2. How important do you think the role of teaching is in the Church, in your parish community, in your family? Do you consider teaching to be the primary means by which God’s people are to be shepherded today? Why does teaching have priority over celebrating sacraments and over running a soup kitchen? (Those tasks must be done simultaneously with teaching, of course!)

3. What are some of the divisions that still exist between groups of people, even after two millennia of Christianity? Is there any hope for the healing of some of those divisions by the end of this century? Where will the healers come from? Who is sending them?


Prayer

Lord Jesus, your name is “Justice.”
Lord, have mercy.
Christ Jesus, your name is “Mercy.”
Christ, have mercy.
Lord Jesus, your name is “Shepherd.”
Lord, have mercy.

SOURCE: @2017 Portland Diocese; Used with permission. Photo/Video at top of page is not part of original.

16th Sunday of Year B

CATHOLIC CHURCH OF ST ANN (5:14) – St. Ann’s Pastoral Care Department serves the sick, home & facility-bound, and bereaved of the parish. The Health & Wellness Ministry within Pastoral Care focuses on the health of our parishioners in body, mind & spirit. (Video is used for illustrative purposes and is NOT affiliated with RCL Benziger).

This lesson is courtesy of RCL Benziger

RCL Benziger | Catechists | Primary | Intermediate | Junior High


Opening Prayer

Let us pray.
Thank you, God, for your love and care.
Show us how to care for people who need our help.
In the name of Jesus Christ we pray.
Amen.


Opening Life Reflection

The main theme for today is Pastoral Ministry in the Church.

To begin, invite the children to draw pictures of themselves caring for someone in need. Provide sheets of white paper and crayons. Invite volunteers to share their picture with the large group.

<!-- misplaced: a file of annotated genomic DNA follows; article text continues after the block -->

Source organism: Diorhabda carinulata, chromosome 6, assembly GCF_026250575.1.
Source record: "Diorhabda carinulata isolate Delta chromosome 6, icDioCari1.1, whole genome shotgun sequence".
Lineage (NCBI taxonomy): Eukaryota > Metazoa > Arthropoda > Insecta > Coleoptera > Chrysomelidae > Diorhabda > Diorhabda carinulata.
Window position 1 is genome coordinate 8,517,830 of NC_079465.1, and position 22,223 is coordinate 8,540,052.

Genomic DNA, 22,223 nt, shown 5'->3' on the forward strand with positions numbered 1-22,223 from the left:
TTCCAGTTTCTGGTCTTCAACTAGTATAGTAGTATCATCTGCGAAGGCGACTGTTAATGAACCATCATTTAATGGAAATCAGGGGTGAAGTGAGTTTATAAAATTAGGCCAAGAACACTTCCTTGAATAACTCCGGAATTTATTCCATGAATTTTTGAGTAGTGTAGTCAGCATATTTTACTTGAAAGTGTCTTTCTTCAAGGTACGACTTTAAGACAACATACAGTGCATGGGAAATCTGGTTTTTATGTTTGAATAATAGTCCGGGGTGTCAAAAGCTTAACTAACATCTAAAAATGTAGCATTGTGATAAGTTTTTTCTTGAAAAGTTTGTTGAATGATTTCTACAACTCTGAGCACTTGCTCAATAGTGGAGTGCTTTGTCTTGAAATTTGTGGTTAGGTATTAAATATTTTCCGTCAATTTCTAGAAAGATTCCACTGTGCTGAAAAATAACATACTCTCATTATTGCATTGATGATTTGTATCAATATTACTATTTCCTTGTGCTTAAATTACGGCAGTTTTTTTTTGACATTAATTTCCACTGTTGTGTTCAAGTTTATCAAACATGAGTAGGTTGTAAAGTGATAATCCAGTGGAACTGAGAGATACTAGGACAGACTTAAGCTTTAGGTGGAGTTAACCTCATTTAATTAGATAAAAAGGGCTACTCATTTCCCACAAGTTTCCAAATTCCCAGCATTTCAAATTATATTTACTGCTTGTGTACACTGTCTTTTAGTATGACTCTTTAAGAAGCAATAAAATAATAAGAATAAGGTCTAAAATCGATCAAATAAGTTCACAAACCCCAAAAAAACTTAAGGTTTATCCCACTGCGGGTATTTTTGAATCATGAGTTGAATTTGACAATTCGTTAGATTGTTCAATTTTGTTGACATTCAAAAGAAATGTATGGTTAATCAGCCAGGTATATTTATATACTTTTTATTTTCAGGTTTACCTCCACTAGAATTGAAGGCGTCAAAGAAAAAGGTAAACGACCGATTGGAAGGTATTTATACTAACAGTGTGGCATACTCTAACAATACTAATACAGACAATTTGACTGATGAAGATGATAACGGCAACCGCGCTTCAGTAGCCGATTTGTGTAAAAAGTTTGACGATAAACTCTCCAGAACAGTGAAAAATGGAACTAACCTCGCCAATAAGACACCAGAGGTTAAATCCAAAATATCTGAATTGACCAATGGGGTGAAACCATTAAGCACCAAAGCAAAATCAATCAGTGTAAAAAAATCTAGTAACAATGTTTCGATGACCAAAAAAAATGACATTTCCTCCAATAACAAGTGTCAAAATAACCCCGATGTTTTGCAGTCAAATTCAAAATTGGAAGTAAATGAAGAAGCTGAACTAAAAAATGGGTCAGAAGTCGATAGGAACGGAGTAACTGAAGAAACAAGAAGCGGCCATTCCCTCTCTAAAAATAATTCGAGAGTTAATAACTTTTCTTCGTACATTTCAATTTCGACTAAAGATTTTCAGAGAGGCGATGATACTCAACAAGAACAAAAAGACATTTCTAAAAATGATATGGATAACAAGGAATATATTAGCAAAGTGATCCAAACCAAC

Discuss:

• Who are the people you know that care for others in need?
• Where do you go for help when you are hurt or sad?
• When do you care for people who need help?

Allow time for discussion. God wants us to care for people who are in need. When we care for others we are living as followers of Jesus.


the Word of God

In today’s gospel, listen to learn how Jesus cares for a crowd of people.

Read Mark 6:30-34.

Scripture Discussion Starters

• What do the apostles tell Jesus?
• Why does Jesus want the apostles to rest a while?
• How does Jesus care for the crowd of people?

Scripture Background

In today’s gospel, the people keep coming to Jesus and the apostles for help. Jesus understands that his disciples need a break. He invites the twelve apostles to come away and rest. This is the first and only time in Mark’s gospel that the twelve are called “apostles.” This new title shows that the disciples have been faithful to Jesus.

In this passage, Jesus responds to the needs of those around him. He cares for the crowd of people who are like sheep without a shepherd. Jesus, the Good Shepherd, begins to teach and help them. Like Jesus, the apostles are to teach and help others too.

Questions for Deeper Reflection

• When do you need time to rest?
• Why is Jesus like a Good Shepherd?
• How does Jesus show us how to live as his followers?


Doctrinal Discussion

Pastoral Care Ministry

All members of the Church together form the one body of Christ. As members of Christ’s body, we love and care for one another. Pastoral Ministry can be described as the kind of service that shows others the love and care of God.

There are four major forms of pastoral ministry today. First, any activity that helps to spread the Gospel message is a form of pastoral ministry. Second is any activity of public or communal prayer. A third form of pastoral ministry is any activity that helps to build up the Church. And fourth, pastoral ministry includes all actions that serve the needs of others. All these forms of service bring God’s love and healing to those in need.

• What is pastoral ministry?
• How is God’s love and healing shown to people in need?
• How can you bring God’s love to others through your actions?

SOURCE: Adapted from RCL BENZIGER — Photo/Video at top of page is not part of original.